Backpacking: A little luxury or the bare necessities?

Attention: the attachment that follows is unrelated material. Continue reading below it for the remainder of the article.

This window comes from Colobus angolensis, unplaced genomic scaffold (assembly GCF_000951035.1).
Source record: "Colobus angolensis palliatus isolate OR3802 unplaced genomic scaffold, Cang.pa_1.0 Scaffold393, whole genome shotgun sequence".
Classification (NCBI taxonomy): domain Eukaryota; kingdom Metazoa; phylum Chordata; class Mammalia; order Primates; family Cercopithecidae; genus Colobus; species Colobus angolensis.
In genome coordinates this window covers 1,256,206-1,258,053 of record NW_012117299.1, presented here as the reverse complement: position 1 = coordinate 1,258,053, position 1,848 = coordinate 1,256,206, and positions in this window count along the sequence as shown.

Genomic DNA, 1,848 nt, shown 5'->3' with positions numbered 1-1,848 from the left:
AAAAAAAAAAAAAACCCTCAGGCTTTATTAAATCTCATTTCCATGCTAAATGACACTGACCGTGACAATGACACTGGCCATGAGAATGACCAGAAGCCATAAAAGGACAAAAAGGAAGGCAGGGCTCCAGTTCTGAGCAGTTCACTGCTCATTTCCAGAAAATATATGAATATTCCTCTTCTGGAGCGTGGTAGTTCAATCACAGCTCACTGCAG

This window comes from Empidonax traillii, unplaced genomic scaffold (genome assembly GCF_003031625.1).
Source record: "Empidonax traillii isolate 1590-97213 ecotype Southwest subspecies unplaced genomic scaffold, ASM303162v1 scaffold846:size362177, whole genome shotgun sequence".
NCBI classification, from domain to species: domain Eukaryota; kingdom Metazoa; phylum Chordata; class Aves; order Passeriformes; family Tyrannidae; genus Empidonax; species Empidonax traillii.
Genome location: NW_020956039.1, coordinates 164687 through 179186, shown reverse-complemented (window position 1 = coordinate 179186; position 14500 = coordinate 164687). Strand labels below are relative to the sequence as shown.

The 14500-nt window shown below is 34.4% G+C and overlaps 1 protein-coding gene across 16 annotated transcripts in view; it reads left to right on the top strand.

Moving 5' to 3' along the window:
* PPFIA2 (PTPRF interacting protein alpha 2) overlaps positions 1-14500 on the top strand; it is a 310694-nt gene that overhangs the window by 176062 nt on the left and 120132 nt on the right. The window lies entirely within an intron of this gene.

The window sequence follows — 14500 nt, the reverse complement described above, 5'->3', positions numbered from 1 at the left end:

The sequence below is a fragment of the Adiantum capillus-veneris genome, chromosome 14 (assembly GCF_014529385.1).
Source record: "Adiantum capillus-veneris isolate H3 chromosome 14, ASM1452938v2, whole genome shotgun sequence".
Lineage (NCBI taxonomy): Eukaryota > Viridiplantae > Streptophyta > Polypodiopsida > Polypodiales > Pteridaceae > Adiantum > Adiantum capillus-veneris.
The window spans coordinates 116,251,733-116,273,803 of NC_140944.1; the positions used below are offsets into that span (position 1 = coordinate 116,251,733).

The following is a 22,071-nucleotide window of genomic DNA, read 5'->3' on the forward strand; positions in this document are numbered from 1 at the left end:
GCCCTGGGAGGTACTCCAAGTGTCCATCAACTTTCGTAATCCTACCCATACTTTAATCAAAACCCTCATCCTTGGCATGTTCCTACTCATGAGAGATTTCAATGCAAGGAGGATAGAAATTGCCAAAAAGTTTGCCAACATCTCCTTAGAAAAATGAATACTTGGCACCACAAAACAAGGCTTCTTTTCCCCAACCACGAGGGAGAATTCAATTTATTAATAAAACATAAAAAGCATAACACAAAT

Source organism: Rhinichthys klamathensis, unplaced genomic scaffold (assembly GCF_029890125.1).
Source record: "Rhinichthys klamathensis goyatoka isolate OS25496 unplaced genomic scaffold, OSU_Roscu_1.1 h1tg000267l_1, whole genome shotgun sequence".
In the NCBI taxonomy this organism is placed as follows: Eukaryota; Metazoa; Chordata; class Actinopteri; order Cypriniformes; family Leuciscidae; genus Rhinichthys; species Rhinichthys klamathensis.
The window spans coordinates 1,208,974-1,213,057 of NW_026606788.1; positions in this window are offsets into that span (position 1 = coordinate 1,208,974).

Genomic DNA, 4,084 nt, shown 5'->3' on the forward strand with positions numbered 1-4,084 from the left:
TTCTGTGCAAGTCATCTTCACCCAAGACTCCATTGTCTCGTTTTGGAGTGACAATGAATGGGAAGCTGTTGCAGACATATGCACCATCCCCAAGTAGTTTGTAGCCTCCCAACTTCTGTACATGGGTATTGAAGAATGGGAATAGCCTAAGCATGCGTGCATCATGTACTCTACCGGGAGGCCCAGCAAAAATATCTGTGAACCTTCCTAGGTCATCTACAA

When it comes to multi-day backpacking trips, the unofficial backpackers’ doctrine is to go as light as possible. “Back in the days of people like Norman Clyde, one of the old-school mountaineers that did a lot of the first ascents in the Sierra, they went really heavy. Clyde carried iron skillets … but we don’t need to do that anymore,” said Gary Bell, owner of Sierra Cycle Works. But for some, eating oatmeal and reconstituted freeze-dried food and sleeping on the hard ground is truly suffering. Why should backpacking be like entering a monastery? Just taking the bare necessities might make for a hard, cold, sleepless, hungry night out in that beautiful wilderness. Steve Andersen was the first person to hike the Tahoe Rim Trail in 1998, before it was complete. He tries to keep his pack around 25 pounds on most trips but admits he sometimes indulges. “I’ll get extravagant on food. The thing is, you are going to eat it, you don’t have to carry it out,” Andersen said. “I’ll bring a frying pan and do quessadillas on the trail, or I’ll do a pizza. Now that’s extravangant. Sometimes the freeze-dried food just gets old.” It seems every backpacker has his indulgences. Tim Hauserman, who wrote the guidebook to the Tahoe Rim Trail, says his is a pillow. “It’s actually really light. It’s still not as big as a regular pillow, but it’s really soft,” Hauserman said. “You know, sleeping is really a challenge; it makes it so nice – it makes a big difference.” Other luxury items include an extra sleeping pad, fresh fruit or veggies, a six-pack of beer or even a fold-up chair. And for the audaciously indulgent, there are always those Lexan screw together wine glasses. Backpackers can indulge when the trip is shorter or less steep. Choosing a closer base camp can allow for some heavier items and longer, pack-free day hikes. Taking too much can get a hiker into trouble. Backpackers need to pack their packs thoughtfully. Bell said he took a cantaloupe once, and learned his lesson. His mainstay luxury item is chocolate, which can be heavy, but well worth the haul. It’s a catch-22. Leaving behind the everyday necessities could make for a miserable night’s sleep, but taking them all along could make for a hard hike. “You have to be into suffering, you either have to suffer while you are walking or you have to suffer while you are in camp. Take your pick,” Hauserman said. Jeff Munson 5/11/04 This would make a good pull quote Going light “Unfortunately what they are missing is it’s such a better hike without all that stuff,” Andersen said. He usually keeps his pack weight below 30 pounds. To begin with, his backpack only weighs two pounds, and his sleeping bag a mere 1.2 pounds. By using light-weight sleeping bags, freeze-dried food and even forgoing comforts like a tent, some claim to be able get their whole load below 14 pounds. When you are hiking 10-20 miles a day for days or weeks at a time, that can make a big difference in the calories you need and the comfort of your feet and joints. Being light in the feet is important for Andersen. “I try to find the lightest weight boots I can find. I try to build up my ankles so I don’t have to protect my ankles” with the heavier boots, Andersen said. “You gotta think about it, every step you take, you are lifting that boot.” In the science of packing light, every pound, or even ounce, counts. What no outdoor retailer wants you to know about is the Pepsi stove, a homemade, lightweight stove made from the ends of two soda cans. One end acts as a cup to hold the fuel, and the other one is the lid, with about 30 tiny holes punched through it for the flame. The home-made stoves run on any type of fuel, even gas from your local gas station. When backpacking stoves can run as high as $150, Pepsi stoves are not only the lightest and cheapest by far, they are easily replaceable. Foregoing the tent is another option. Andersen has a light tarp and uses his trekking poles as poles for a makeshift tent. Others carry a bivouac sack, a caccoon that fits around the sleeping bag, with a mesh tented head area that gives breathing ventilation but also protects the sleeper from bugs. And the most adventurous just sleep outside, with just a sleeping bag and pad. In other areas of the country, you’d be taking the big risk of soaking all your belongings and catching hypothermia on a rainy night. Rain is more predictable in the Sierra summer months, if it happens at all. Food and cooking accesories take the most weight in your pack. Hauserman said if he’s just going for a night or two, he’ll go “cookless.” “That cuts out the stove, the pot, the fuel, cuts you down quite a bit,” Hauserman said. “You’re not eating that great even with cooked food. I take tortillas and cheese, some cooked chicken, salami, and hard cheese, gorp.” Other cookless foods include peanut butter in a plastic tube, and tuna in foil pouches. Cooked foods also come light. A package of freeze-dried beef stroganoff or chicken primavera for two costs between $5 and $7. There’s even freeze-dried ice cream for desert. Boxed rice pilafs, pastas, rice and beans and oatmeal are other favorites. Oatmeal can be mixed with trail mix to add flavor. Ramen noodles and macaroni and cheese are also cheap, not to mention high-calory, camping foods. Hikers should carry out empty food packages and boxes with them. And bear cannisters, although heavy at 2.5 pounds, are the best way to ensure you’ll have some food left to eat at all. Plus, they can have other uses. “I wash my clothes in it. And it makes a nice seat,” said Hauserman.